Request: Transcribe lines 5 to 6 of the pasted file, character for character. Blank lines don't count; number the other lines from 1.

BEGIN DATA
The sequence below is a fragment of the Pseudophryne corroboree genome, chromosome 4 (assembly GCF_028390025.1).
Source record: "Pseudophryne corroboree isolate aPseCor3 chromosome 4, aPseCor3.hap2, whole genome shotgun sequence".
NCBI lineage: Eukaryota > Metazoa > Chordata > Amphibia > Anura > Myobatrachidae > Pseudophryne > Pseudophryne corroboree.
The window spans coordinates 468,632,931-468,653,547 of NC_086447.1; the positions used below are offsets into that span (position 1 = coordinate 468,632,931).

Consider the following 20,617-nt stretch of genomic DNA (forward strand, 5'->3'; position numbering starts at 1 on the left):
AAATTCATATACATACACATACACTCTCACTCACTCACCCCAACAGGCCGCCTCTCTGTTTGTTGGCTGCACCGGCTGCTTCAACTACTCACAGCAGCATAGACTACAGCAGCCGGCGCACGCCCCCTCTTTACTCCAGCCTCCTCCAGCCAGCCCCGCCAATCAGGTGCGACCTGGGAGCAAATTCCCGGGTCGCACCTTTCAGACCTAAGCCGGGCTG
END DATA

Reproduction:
Consider the following 20,617-nt stretch of genomic DNA (forward strand, 5'->3'; position numbering starts at 1 on the left):
AAATTCATATACATACACATACACTCTCACTCACTCACCCCAACAGGCCGCCTCTCTGTTTGTTGGCTGCACCGGCTGCTTCAACTACTCACAGCAGCATAGACTACAGCAGCCGGCGCACGCCCCCTCTTTACTCCAGCCTCCTCCAGCCAGCCCCGCCAATCAGGTGCGACCTGGGAGCAAATTCCCGGGTCGCACCTTTCAGACCTAAGCCGGGCTG